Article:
Early one morning  last week I went to check in on a man my age who is with us for end-of-life care. His journey was challenging even before he got ill and now, at the end of his life, there are still many obstacles to overcome, obviously physically, but emotionally too. When I went to check on him, he was lying in the foetal position. Spooning him was his 18 year old daughter. Both of them were fast asleep and the room was filled with their rhythmic breathing and an almost tangible peace. The previous nights were so rough on him and we were anxious to let his young daughter spend the night. We knew time was limited and wanted them to have these special moments together, but we also knew that his disease is cruel and we did not know what an impact it would have on his daughter’s psyche. The last stages of death, especially in one so young, is harsh. As I looked at them I felt like an intruder disturbing this precious father-daughter-moment and I left the room without them knowing I was there. Later that morning I went to chat to them. His daughter was blowing on her coffee with her knees pulled up to her chest, dunking a rusk. They were comfortable in this space. He looked at me and said, “Thank you that she can sleep here. She has been my comfort”. His daughter spent the next few nights there too. We saw him grow stronger every day despite the fact that we all thought he would pass away over the weekend. How can one explain this? Did the temporal need to finish earthly conversations, ask forgiveness and show gratitude give him strength to live longer? Did he find strength to be a father for a tiny bit longer because of the unseen power of love? I’m filled with wonder that his daughter, who was overwhelmed and anxious at first when she saw her dad so emaciated and weak, is now relaxed, holding his hand and joking with him about the sharp edges in his gaunt face. Their bond has changed. He is no longer her protector, but she is his. She is lending him her courage to cross this final creek. Maybe her presence is allowing him to stay longer and to let go?


As much as we were created for community, we are also fully relational beings whether we are intro- or extroverted. We cannot do this life alone. It is a year tomorrow since my own father died. Another reason I am grateful for our linear time is that I could not carry the sorrow of missing him as much as I do in an environment outside of time. I can only carry this grief a little bit, minute by minute. Apart from the grace of  time, I also know that I could never do it alone. Missing my dad along with other people, knowing he was loved, knowing he made a difference, knowing he left a gaping hole in other’s lives too really matters. He mattered. His life mattered. It feels like yesterday, but also a hundred years ago that we made the decision to stop his physiotherapy,  to start the morphine and to stop fighting the inevitable. I could not have said goodbye to my dad in the gentle way we were able to if it was not for the army of fellowship surrounding me. It was as if years and years of building relationships came together and carried us over the threshold into a world of which he was no longer a part. Nothing money can buy, or influence, or power can make any difference once you are faced with the end of a life, and it is at this point that this realm’s life-works morph into the next. The only thing that matters is relationships; the people you can call that will sit with you, the people who can mourn with you. On the day of the funeral, a friend showed up to blow dry my hair. It was such an incredibly simple act, but I often think of the impact it had on me. She just arrived and stepped in to my room. We did not have to have deep moving conversations. She just gently dried my hair, often resting her hand on my shoulder, letting me rest in her presence, telling me she loves me in her gentle actions. Her presence in my space was a reminder that I don’t have to do this alone.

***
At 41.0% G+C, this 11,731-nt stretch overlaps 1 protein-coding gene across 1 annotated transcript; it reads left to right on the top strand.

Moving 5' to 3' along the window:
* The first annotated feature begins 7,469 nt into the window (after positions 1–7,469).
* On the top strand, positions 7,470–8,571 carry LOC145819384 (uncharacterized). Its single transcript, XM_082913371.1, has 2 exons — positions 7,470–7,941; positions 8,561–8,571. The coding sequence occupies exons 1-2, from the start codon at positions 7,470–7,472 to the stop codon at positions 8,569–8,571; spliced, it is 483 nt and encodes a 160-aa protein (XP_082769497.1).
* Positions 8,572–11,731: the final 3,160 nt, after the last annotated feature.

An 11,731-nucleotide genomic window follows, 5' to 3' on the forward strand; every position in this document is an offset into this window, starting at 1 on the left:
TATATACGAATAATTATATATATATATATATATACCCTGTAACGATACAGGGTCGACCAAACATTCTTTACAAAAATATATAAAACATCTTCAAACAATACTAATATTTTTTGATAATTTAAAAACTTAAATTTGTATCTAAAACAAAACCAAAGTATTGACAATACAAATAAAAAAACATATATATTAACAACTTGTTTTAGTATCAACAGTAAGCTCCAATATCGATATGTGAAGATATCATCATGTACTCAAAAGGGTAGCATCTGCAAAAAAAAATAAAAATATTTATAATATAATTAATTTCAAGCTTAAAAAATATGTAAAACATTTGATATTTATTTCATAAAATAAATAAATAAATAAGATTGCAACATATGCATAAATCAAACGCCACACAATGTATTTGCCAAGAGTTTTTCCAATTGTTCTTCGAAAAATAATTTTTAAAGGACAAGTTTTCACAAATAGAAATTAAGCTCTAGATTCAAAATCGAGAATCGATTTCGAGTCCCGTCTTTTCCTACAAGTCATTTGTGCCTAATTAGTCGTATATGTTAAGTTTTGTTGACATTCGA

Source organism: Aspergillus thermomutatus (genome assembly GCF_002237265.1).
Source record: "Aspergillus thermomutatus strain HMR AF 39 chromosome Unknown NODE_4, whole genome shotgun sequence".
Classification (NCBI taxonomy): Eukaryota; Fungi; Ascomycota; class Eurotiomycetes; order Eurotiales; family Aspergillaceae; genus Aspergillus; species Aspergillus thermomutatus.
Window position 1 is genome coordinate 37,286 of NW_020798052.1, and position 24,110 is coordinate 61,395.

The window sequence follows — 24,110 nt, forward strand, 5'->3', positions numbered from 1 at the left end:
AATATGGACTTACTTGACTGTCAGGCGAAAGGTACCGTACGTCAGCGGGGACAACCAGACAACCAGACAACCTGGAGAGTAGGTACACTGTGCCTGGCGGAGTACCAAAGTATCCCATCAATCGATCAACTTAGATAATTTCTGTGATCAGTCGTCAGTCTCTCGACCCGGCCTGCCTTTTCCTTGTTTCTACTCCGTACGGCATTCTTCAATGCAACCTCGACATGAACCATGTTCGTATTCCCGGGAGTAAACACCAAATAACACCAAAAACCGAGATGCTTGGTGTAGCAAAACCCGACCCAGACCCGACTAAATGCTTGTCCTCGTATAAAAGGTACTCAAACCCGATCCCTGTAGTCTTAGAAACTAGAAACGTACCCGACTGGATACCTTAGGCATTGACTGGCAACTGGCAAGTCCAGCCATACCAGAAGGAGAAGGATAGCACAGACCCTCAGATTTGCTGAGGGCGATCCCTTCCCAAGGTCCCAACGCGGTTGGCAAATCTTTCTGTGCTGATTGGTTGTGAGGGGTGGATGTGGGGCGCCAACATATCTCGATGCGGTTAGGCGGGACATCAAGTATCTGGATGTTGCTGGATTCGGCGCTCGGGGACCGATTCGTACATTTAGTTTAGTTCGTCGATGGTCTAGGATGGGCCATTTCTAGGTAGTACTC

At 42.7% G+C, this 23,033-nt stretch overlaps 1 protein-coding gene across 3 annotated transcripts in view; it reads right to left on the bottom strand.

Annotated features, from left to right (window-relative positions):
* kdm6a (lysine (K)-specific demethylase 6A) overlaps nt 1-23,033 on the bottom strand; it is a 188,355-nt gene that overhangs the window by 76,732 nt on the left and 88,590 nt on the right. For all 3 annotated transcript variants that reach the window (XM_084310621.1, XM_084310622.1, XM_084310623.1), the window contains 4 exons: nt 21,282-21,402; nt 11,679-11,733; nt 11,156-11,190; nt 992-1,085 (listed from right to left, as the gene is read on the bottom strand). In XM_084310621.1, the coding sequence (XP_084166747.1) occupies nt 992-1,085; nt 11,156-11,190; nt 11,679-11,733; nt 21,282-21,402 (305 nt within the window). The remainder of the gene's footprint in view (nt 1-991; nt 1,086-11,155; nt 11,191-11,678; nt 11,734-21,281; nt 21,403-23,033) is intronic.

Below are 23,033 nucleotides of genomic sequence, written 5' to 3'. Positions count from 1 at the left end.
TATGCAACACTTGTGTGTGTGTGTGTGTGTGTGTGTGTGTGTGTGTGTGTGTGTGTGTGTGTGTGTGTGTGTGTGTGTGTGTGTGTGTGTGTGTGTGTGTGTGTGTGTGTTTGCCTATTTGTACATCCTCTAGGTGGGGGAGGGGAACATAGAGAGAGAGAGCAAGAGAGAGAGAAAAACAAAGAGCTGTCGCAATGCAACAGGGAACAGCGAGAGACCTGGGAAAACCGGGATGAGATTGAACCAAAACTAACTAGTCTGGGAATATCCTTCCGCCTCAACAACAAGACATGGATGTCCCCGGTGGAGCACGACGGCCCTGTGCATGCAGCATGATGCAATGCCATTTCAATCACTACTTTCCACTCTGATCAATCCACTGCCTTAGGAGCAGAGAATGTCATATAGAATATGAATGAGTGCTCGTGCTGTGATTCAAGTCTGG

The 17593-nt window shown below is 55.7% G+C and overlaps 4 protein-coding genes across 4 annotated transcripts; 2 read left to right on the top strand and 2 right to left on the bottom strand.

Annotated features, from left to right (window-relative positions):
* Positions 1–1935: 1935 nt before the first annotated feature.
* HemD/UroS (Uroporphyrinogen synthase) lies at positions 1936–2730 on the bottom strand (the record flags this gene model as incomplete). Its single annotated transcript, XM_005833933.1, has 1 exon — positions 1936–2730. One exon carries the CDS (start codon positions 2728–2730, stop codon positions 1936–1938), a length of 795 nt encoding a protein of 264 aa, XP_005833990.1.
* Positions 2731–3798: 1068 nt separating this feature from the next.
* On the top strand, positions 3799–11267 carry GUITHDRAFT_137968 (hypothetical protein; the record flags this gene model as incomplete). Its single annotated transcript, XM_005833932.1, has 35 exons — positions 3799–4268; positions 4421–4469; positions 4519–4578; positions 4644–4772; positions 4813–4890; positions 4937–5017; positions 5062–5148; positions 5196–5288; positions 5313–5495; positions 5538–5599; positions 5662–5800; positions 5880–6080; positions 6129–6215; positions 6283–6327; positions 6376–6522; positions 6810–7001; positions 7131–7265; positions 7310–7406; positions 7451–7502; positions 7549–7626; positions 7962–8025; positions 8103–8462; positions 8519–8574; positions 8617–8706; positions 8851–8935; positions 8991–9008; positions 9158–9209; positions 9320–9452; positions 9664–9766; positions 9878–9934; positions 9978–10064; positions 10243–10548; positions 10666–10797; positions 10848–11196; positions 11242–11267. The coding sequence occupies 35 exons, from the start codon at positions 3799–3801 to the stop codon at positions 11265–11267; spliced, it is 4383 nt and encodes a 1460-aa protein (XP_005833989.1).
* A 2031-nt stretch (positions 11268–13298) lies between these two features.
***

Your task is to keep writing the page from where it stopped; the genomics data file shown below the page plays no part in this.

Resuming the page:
Rabbi Steve Ladder from New York said the most intimate moment in his marriage was when he changed the dressings for his wife after her mastectomy. Those quiet acts of love we show each other just by being there, doing the small things, the mundane, is really where it is at. Lying next to your dad while he is fighting a disease, drying your friend’s hair when life is hard, driving your sister to chemo, holding someone’s hair while they vomit, still showing up even though it is easier not to… it is in those brutal moments of embracing our own vulnerability and brokenness that we feel most alive and totally accepting of what it is like to be completely human with our simultaneous incredible power and complete weakness.